• Bailey Williams

The Book of Ravel-ation: Ravel Morrison at Middlesbrough

Updated: Feb 25, 2021

When reading about midfielder Ravel Morrison, you can see damning indictments of him as a “maverick”, a “schemer”, a “waster”. And yet much of the vocabulary that surrounds the Manchester United graduate is frankly biblical – the hope of “redemption”, the “resurrection” of his career, and the “faith” required by his managers. It’s this purgatory between the promise of brilliance and the reality of underperformance that has made Morrison one of the most intriguing characters in modern English football. And in January 2020, he found himself on Teesside, his tenth club in six years.

Morrison’s beginnings in football are practically folklore. Since breaking through at the Red Devils, Sir Alex Ferguson’s emphatic praise of Morrison has been a millstone around his neck. Morrison joined West Ham, but boss Sam Allardyce was unable to integrate the talented-but-distracted youngster into his side long-term. A flurry of loan moves across Britain followed, never settling in one place for long. Then came an Italian jaunt with Lazio, where again Morrison earned the ire of his manager. He eventually found himself at Danish club Östersund in 2019, where he enjoyed a productive stay but was denied an extension by niggling injuries and cost-cutting. Morrison’s redemption seemed in full swing when he was picked up by Premier League outfit Sheffield United that July. Sadly it was a false dawn, as Morrison was soon completely adrift from the starting places.

Enter Woodgate. Middlesbrough’s mostly bleak 2019/20 season had sparked into life in December and early January, but in order to sustain this good form natural attackers were needed. Cutting past the typhoon of media sniping, Woodgate identified in Morrison a potentially explosive attacking player who loved to run at defenders, with, hopefully, a desire to prove doubters wrong. Fan response was lukewarm; some were instantly sceptical, while others pointed to Boro’s record of turning around the careers of wayward players. Whatever you thought, it was clear that this would be Morrison’s final chance at cracking England’s top tiers.

His first appearance in a Boro shirt came on 11th February, starting against Wigan Athletic in a relegation six-pointer. Morrison demonstrated those fleeting flashes of excellence, playing behind the two strikers, carving out chances and firing off a few hopeful shots. Boro fans were cautiously encouraged by this display.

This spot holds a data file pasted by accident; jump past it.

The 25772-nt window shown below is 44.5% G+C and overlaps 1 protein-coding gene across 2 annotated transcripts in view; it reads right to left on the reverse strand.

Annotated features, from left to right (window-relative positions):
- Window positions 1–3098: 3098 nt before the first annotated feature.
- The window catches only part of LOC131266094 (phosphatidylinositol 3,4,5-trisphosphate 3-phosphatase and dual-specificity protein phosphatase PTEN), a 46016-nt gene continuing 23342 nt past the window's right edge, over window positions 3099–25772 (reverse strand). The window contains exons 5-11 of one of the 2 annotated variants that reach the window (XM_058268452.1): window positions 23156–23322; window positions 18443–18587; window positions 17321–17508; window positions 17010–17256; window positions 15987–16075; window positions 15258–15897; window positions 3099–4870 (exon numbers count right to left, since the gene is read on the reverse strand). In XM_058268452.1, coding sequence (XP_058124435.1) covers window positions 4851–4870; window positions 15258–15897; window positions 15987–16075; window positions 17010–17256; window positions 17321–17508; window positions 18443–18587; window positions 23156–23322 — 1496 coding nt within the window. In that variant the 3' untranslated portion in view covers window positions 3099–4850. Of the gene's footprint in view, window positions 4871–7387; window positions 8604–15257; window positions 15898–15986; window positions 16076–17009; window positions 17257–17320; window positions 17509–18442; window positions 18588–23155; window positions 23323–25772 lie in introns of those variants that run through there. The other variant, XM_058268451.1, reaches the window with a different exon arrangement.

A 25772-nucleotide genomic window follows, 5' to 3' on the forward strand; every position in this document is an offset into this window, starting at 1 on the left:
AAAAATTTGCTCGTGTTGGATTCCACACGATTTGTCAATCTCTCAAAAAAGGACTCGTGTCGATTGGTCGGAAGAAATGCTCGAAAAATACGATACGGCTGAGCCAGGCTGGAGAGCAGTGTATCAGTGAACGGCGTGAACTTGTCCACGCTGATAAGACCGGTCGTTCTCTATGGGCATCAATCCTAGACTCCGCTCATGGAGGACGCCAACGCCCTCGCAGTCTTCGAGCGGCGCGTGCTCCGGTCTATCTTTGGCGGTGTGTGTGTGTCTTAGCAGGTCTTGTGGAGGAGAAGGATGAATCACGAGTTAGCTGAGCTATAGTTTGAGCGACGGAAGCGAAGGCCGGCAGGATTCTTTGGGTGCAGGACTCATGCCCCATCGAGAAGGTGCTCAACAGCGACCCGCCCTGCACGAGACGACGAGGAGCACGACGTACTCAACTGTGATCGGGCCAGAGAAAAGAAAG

His next Boro bow came eleven days later as Boro faced Barnsley, another vital game at the lower reaches of the table. This was the third of three successive games against probable relegation rivals – Boro needed to collect at least two wins to survive with some comfort. Drawing 2-2 with Wigan was followed by a demoralising loss to Luton, so the situation was already grim before a ball was kicked. Morrison started in his attacking midfield role, but for the 79 minutes he played, the game passed him by. Thrown in at the deep end, with a host of coaches, fans, and pundits watching his every move, Morrison needed to take hold of the game. He did exactly the opposite. Neat touches of the ball and the occasional pass could no longer disguise what kind of player Boro had on their hands. Old habits die hard, and it was both alarming and saddening to see Morrison revert to type.

Morrison’s minimal momentum was killed by the coronavirus break. Though he should have used this time to develop his fitness and win the favour of the coaches, it seemed by June that neither had happened. When Woodgate was sacked, Morrison’s tenuous Boro career was irretrievably jeopardised. The inexperienced boss who gave him his chance was gone, and in his place was the hard-nosed veteran Neil Warnock. Though Warnock is known for his ability to improve underperformers, he is equally renowned for a disciplinarian approach and an inability to suffer fools. Warnock prizes consistency, a trait which Morrison infamously lacks. The firm but fair Warnock gave Morrison a start in the 1-0 defeat to QPR, substituting him after another anonymous display. He would not feature for Boro again.

It speaks volumes that Warnock, a manager who loves turning around players’ careers, gave Morrison permission to leave shortly after the QPR game. Despite facing the prospect of a gruelling relegation run-in with a small squad, Morrison was surplus to requirements. He missed Boro’s victorious trip to the Madejski Stadium – bizarrely due to dental surgery – and was not included in Warnock’s squad to face Cardiff a week later. “I didn’t think I would use Ravel,” he said plainly to the press, preferring to leave empty spots on the bench. It was an understated, disappointing end to Morrison’s Middlesbrough journey. With his Sheffield United contract expiring at the end of the season, the nomadic Morrison soon resurfaced in the Netherlands, making ADO Den Haag his eleventh club. Unfortunately, it was a similar story of unfulfilled expectations in the Eredivisie, lasting only three months.

Middlesbrough and Morrison’s paths intersected at troubling times for both parties, and the possibility was there for a mutually beneficial experience. We might have seen a similar situation to that of Duncan Watmore, who has certainly revitalised his game since his signing in November 2020. Instead, Boro became merely the latest stop in Morrison’s tumultuous career. Looking back, it seems an ill-advised move from an untried manager to roll the dice on Morrison when dependable reinforcements were required. But on the other hand, Boro can at least say they gave Morrison a fair chance, learning the hard way that there are some things you can’t teach.

  • Bailey Williams

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